Skip to main content

A Month With The Surface 3

When Microsoft launched the Surface 3 I was a little sceptical of the device. It was priced close to the iPad but without the huge range of apps; it was a low power Atom based device, but significantly more expensive than some other Atom devices.

As an iPad and MacBook Air owner you could say that I was slap bang in the middle of Microsoft's target market. As a Surface Pro owner my more natural upgrade path would seem to be the Surface Pro 3. The Surface 3 has proven capable enough to replace all three of those devices for me.

Its an easy device to live with. It's light and portable, has excellent battery life and great connectivity. The screen is a decent size, the keyboard is excellent and the trackpad is good enough for daily use. Performance turns out to be excellent, that Atom processor is the first quad-core 64-bit version of its line and turns out to be very capable.

What the Surface 3 does well is demonstrate how good Windows can be on good hardware. Which I guess is the whole reason for the existence of the Surface line.
Where the Surface 3 really wins is its versatility. Walking between offices here in Auckland its as easy to carry as an iPad. I use the Surface Pen and OneNote in meetings - an awful lot less intrusive than dropping a laptop onto the meeting table and a lot more capable than trying to capture notes on the iPad. When I'm at a desk it's as capable and functional as a laptop and, if I'm doing something that requires me to sit at a desk for any length of time, I can plug in one of the USB 3 docks that we have on every desk here and I'm running two external screens, a mouse and a keyboard.
Charging is easy enough too. The offices here are littered with iPhone 6 and Samsung S5 chargers (our corporate options for phones), either charger juices the Surface 3 whilst in use, albeit quite slowly. The combination of excellent battery life and being able to jack in anywhere means no battery anxieties for me.
At its third attempt Microsoft really has delivered with the Surface. It does the tablet experience as well as the iPad, it does the laptop experience as well as a laptop, and it turns out that flexibility is its biggest advantage over either.
I can't see me switching back to the old way of working...


Popular posts from this blog

F1: Robert Kubica Impresses In Renault Test Run

The car may be old but its the performance of the driver that's the story here. Robert Kubica returned to F1, after a fashion, earlier this week with an extensive test run in a 2012 Lotus Renault F1 car at Valencia.
The age of the car and the circuit were likely determined by F1's current rules which ban testing, but the reason for Kubica being in the car is far more interesting. Considered by many to be a potential World Champion and certainly one of the fastest drivers of his generation, Kubica's F1 career seemed to be over after a 2011 crash whilst driving in the Rally of Andora. His Skoda Fabia was penetrated by a guardrail in the high speed accident partially severing his right arm.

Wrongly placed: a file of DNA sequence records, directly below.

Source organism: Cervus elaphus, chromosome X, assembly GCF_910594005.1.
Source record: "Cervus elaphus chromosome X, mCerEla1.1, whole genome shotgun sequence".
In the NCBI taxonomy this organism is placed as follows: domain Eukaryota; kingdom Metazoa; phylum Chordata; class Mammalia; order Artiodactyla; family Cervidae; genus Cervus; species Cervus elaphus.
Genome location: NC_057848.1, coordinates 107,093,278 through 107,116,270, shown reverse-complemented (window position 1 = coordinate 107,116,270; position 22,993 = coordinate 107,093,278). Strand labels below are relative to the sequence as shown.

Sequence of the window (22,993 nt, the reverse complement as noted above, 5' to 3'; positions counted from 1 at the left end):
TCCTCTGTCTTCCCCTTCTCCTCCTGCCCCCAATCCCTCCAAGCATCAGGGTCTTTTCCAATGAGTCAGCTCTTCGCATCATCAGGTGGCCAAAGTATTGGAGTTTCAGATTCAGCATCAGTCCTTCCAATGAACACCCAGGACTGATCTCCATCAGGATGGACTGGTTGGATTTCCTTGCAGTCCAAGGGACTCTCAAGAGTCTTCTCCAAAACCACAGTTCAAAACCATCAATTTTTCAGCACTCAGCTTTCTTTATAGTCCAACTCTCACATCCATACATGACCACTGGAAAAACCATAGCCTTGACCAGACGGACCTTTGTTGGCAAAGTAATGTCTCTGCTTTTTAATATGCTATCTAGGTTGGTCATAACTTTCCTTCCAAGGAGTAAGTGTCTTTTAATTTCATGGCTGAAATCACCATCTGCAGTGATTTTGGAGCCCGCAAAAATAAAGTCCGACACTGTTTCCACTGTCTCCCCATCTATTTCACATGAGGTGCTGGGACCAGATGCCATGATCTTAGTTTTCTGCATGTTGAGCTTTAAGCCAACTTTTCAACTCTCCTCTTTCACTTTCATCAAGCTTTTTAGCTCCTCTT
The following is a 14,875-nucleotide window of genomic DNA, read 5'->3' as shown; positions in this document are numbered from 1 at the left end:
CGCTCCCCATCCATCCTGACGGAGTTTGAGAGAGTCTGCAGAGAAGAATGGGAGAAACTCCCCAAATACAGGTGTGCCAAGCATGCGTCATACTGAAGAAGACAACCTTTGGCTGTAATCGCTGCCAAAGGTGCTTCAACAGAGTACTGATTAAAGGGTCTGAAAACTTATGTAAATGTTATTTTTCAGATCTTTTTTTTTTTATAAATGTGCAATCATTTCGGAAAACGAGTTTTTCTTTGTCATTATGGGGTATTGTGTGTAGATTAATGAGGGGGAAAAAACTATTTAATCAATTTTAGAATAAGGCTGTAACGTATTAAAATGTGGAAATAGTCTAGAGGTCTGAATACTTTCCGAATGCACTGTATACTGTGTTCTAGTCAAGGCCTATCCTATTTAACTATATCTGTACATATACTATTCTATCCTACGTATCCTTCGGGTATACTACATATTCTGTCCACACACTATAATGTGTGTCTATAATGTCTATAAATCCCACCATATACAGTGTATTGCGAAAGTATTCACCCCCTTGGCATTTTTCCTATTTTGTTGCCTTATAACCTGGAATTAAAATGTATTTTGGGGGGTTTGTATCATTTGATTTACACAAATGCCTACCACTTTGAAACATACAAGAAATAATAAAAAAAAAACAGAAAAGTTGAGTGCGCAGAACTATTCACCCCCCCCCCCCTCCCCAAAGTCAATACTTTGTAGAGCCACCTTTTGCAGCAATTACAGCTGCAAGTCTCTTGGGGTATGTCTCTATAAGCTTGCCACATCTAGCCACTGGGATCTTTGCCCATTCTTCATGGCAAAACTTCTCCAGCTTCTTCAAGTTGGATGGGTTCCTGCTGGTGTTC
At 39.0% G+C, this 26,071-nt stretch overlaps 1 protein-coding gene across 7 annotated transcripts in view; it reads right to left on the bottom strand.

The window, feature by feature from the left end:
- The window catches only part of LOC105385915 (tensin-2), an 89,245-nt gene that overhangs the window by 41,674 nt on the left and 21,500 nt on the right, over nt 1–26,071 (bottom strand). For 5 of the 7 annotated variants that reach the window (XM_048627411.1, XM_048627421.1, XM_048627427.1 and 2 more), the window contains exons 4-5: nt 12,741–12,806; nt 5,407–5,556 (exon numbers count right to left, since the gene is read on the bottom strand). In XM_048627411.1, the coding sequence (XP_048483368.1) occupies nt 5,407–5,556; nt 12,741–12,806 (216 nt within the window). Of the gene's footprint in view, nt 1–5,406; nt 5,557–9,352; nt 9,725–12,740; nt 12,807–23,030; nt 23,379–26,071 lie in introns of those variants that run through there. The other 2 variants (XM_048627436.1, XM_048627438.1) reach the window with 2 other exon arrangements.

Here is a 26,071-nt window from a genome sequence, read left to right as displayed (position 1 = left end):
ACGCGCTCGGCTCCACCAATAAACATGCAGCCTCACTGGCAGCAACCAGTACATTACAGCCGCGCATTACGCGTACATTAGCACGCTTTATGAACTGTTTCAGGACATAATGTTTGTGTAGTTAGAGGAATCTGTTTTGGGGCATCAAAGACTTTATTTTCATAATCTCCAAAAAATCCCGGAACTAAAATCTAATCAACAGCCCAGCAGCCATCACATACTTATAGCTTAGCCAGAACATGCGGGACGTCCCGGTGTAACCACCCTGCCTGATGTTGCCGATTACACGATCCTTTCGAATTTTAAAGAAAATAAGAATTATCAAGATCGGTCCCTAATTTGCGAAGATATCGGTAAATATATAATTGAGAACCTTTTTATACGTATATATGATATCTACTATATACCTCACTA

Up until last year Kubica has been competing in rallying, with the expectation that the limited movement in his repaired arm would prohibit a return to single seater racing.
So this week's test is both interesting and confusing. Interesting because Kubica completed 115 laps of the ret…

F1: Robert Kubica's Williams Test Asks More Questions Than It Answers

Comparing driver's times at a tyre evaluation test like last week's Abu Dhabi event is difficult at the best of times, but when trying to assess the performance of a driver who has been out of the sport for six years, that difficulty level is raised even higher.
On the face of it Robert Kubica's test for Williams was a success. Fastest of the three Williams drivers present the headlines look promising. However, taking into consideration the different tyres used to set those times muddies the water considerably.
Kubica ran a three lap qualifying simulation on the new 'hyper-soft' tyre - which should have given him a two-second advantage. Correcting for tyres it would appear that Kubica was significantly slower than Sergei Sorotkin - who was on the harder 'soft' tyre - and marginally quicker than Lance Stroll, the team's only contracted driver.

Stroll's family fortune currently funds Williams, so there' no chance that he will be anywhere but in a…

Panos Panay's Defence Of Microsoft Surface Hardware Sounds Eerily Familiar

This weekend I went out with my ten year old daughter to select a laptop for her school year beginning in January. The schools requirements are quite specific, requiring a Windows 10 device, with a preference for a touchscreen and a stylus. She chose a Surface Pro, after trying a large number of different options. Having seen the way I use my own Surface Pro - and tried it herself there was only ever going to be two options - and the other was a Surface Laptop.
I tell you this so that you understand I am a buyer of Microsoft's products through choice, not compulsion. I'm on my third Surface device now. 
So when Panos Panay dismissed reports of the death of the Surface hardware line, I was very interested to see exactly how strong these denials were. Especially how they reflect what has gone before. To whit: Windows 10 Mobile.
Panay claimed that Microsoft is in hardware for the long haul. Almost exactly mirroring the words of Terry Myerson, when he claimed Windows Mobile was g…